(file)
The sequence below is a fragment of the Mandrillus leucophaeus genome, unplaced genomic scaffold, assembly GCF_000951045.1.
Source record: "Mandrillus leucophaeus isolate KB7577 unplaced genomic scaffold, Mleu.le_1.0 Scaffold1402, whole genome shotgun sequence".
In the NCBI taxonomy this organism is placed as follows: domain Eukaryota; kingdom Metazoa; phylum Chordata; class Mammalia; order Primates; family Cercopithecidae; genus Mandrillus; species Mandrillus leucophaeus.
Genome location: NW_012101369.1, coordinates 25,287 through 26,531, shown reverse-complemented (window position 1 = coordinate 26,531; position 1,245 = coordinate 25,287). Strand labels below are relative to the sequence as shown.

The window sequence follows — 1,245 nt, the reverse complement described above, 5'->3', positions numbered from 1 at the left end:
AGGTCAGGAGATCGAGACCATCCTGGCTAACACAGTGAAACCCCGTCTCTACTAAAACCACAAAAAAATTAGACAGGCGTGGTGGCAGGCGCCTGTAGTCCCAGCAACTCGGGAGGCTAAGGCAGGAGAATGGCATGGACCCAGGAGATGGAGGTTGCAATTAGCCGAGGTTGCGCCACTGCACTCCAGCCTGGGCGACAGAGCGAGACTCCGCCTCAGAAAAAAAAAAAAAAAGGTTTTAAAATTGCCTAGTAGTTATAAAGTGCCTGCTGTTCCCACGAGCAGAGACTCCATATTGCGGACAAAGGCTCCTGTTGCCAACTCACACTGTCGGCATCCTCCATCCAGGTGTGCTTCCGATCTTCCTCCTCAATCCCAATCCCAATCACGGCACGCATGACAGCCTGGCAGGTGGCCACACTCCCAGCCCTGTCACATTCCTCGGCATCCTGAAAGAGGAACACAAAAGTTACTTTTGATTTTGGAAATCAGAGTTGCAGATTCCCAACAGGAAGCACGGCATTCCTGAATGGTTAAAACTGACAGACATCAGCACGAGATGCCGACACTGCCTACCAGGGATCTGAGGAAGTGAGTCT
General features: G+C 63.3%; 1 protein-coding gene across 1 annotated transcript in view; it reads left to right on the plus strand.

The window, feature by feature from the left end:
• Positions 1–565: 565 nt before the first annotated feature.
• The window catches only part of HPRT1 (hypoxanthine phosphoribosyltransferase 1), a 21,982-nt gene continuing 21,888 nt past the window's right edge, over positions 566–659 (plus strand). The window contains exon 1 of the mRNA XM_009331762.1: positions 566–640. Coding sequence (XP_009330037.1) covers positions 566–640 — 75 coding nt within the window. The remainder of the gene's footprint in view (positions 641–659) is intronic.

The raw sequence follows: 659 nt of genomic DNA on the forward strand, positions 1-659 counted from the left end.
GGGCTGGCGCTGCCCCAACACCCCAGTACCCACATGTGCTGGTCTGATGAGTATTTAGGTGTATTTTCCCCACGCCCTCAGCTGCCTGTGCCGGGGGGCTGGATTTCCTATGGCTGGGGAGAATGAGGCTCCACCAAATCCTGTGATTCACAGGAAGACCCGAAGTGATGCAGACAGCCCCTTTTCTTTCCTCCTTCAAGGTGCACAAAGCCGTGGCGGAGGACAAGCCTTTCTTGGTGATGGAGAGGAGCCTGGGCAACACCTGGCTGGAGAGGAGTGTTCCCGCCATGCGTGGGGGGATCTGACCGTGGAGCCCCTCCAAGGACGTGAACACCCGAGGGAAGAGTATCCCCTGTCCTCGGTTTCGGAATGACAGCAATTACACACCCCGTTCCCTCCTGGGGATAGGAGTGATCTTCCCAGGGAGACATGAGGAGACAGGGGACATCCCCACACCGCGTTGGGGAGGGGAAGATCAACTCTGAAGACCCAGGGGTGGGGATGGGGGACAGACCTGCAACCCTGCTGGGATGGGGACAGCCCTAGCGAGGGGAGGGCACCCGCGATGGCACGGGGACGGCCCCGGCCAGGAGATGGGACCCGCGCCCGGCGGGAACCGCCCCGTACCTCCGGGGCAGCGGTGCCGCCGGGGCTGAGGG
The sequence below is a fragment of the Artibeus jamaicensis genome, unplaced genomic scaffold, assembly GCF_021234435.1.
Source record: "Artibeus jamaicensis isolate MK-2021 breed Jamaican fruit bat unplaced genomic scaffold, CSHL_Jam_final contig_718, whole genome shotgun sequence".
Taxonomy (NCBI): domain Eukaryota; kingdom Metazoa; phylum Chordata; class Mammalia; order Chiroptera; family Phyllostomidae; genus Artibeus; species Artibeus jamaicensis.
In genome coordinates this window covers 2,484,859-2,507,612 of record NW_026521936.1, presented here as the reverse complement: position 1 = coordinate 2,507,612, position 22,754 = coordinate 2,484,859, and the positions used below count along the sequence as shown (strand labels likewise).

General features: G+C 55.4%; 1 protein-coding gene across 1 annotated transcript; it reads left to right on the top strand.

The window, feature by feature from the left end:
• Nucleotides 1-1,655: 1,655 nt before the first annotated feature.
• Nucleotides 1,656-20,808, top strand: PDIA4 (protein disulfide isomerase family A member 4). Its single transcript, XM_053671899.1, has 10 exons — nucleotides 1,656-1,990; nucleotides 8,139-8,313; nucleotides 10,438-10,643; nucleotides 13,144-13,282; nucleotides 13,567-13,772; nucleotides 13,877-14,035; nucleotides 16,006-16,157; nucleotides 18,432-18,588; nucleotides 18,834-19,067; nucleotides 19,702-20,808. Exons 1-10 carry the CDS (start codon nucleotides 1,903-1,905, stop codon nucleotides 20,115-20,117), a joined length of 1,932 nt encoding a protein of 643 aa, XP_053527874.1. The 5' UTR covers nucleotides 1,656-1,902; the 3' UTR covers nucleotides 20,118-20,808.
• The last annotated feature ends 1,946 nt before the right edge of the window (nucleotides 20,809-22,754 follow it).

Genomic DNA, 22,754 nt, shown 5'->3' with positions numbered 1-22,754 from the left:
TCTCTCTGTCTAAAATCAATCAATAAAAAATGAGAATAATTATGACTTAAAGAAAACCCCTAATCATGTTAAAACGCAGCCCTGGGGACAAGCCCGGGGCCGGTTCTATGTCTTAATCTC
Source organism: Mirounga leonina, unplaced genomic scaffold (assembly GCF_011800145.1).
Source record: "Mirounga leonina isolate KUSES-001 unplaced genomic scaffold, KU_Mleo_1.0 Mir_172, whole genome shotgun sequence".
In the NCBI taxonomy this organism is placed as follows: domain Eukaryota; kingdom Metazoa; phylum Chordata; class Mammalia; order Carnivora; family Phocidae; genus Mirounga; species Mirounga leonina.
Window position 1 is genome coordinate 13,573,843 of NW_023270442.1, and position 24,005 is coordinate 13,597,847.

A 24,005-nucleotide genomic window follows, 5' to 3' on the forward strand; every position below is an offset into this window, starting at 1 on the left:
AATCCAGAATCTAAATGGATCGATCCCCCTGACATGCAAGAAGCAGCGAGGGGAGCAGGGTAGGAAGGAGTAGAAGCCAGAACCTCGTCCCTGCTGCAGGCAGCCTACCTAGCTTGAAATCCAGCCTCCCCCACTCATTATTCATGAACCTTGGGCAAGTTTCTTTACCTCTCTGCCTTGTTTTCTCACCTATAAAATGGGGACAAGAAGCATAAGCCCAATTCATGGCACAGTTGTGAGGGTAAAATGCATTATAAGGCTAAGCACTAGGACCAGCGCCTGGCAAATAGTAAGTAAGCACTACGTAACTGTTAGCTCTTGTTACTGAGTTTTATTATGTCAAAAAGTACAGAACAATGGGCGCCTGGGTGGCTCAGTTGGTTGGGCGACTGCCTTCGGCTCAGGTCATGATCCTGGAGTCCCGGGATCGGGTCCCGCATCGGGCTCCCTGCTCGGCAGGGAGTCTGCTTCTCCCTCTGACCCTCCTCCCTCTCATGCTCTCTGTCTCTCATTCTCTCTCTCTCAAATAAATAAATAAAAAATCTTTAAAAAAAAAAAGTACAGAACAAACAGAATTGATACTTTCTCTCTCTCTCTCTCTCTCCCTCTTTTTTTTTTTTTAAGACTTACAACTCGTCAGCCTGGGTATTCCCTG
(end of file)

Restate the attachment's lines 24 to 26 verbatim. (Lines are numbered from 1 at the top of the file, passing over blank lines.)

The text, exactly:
Source organism: Mirounga leonina, unplaced genomic scaffold (assembly GCF_011800145.1).
Source record: "Mirounga leonina isolate KUSES-001 unplaced genomic scaffold, KU_Mleo_1.0 Mir_172, whole genome shotgun sequence".
In the NCBI taxonomy this organism is placed as follows: domain Eukaryota; kingdom Metazoa; phylum Chordata; class Mammalia; order Carnivora; family Phocidae; genus Mirounga; species Mirounga leonina.